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Las Vegas’ Airport Shows Slight Rebound During National Virus Fight

By Kelly Hoggan

Las Vegas is gambling that its airport soon sees a return to business as usual.

As US airlines go, so go the airports that exist to serve them. When air carriers experience growth so, too, do the airports which serve them. Of course, when airlines reduce flights, layoff employees and generally hunker down to ride out tough economic times airports invariably share in their pain. Such has been the case with the ongoing coronavirus pandemic, but there have also been a few hopeful signs of late that a return to normalcy may be in the offing for at least one US airport.


Las Vegas


McCarran International Airport in Las Vegas (LAS) serves as a good example of how COVID-19 has affected both airlines and airports. In 2019, LAS handled an average of 141,000 passengers daily, with many people flying into and out of the airport. By way of comparison, this past April saw a total of only 152,716 travelers pass through the airport in the entire month. Both Las Vegas and the airlines serving it essentially went into a complete lockdown in an effort to fight the spread of the coronavirus, and McCarran’s passenger numbers illustrate that effort. In fact, until the lockdown the airport had been on track to experience its busiest and most successful year ever as people from around the world flocked to the gambling and convention hub to experience its many diversions.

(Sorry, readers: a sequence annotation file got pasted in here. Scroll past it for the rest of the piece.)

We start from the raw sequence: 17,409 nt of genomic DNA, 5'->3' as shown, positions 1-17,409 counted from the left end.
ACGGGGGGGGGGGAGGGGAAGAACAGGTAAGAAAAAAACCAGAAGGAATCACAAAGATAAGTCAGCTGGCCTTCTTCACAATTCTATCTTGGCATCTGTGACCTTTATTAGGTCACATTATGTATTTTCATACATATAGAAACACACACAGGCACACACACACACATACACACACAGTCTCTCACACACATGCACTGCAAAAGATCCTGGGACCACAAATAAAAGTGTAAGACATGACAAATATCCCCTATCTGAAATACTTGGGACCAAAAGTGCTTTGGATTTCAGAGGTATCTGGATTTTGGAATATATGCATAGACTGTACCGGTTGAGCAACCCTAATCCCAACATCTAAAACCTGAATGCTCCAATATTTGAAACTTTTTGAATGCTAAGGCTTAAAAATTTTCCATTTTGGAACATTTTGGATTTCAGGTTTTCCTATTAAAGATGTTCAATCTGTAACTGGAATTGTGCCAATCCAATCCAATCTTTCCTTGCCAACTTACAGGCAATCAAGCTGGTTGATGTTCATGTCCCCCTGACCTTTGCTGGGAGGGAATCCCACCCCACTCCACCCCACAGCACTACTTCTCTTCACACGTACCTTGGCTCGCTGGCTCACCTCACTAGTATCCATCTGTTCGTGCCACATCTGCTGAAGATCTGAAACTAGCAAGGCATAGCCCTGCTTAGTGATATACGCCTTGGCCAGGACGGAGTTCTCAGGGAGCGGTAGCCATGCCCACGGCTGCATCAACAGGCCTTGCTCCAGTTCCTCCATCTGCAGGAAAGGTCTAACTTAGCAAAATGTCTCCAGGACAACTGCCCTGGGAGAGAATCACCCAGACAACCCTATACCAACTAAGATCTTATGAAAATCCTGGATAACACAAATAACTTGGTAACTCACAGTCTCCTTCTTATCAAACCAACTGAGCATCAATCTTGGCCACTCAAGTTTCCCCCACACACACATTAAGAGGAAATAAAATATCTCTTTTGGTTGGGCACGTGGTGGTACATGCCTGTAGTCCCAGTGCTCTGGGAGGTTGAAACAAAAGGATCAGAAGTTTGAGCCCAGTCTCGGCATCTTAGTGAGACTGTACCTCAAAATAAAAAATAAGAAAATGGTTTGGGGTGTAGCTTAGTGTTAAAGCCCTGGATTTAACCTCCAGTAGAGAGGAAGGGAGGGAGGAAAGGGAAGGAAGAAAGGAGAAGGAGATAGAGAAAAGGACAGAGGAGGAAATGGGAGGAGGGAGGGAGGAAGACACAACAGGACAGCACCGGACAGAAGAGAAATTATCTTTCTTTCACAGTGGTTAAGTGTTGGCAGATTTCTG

Slow Rebound


Fortunately for McCarran, May of this year saw the airport double up on April’s passenger numbers, a potential indicator of a slow rebound in the offing. In June, McCarran finally exceeded 1 million travelers for the month, or about a quarter the number of travelers passing through before the coronavirus pandemic struck. While a million passengers is still relatively low when compared to 2019 numbers of about 4.2 million travelers monthly, it’s no doubt better than what many other US airports are currently experiencing as they struggle to return to some semblance of normalcy.


Leisure vs. Business Travel


For a variety of reasons, airline analysts generally expect leisure travel to bounce back more quickly than business travel. Technology has enabled many a corporation or other organization to hold business meetings and gatherings online, for one. Leisure and vacation travel, though, is of a different character and the desire to see places like Las Vegas or other popular tourist destinations isn’t easily accommodated through some sort of virtual reality experience, at least not yet. So while the city and its main airport will doubtlessly continue seeing fewer business and convention travelers its strong appeal as a prime tourist destination still seems assured.


McCarran Helps Out


McCarran International Airport leadership has also done its part to help ensure Las Vegas remains a place friendly to both travelers as well as the airlines which bring them to the city. The airport has frozen its landing fees and rates as well as all other facility charges airlines pay to the airport to give air carriers certainty on what it will cost them to fly there. With cost certainty, the airlines which service Las Vegas can design their flight schedules around the leisure traveler to the city and continue or even grow the number of flights to the town, a move which will benefit the city and its major airport as well as the airlines and their passengers, making for a true winning situation for everyone involved.

Kelly Hoggan, Founder and CEO of H4 Solutions, previously served as assistant administrator for operations at the Transportation Security Administration. In that role, he was responsible for aircraft and checkpoint security operations at the nation's 450-plus commercial airports.

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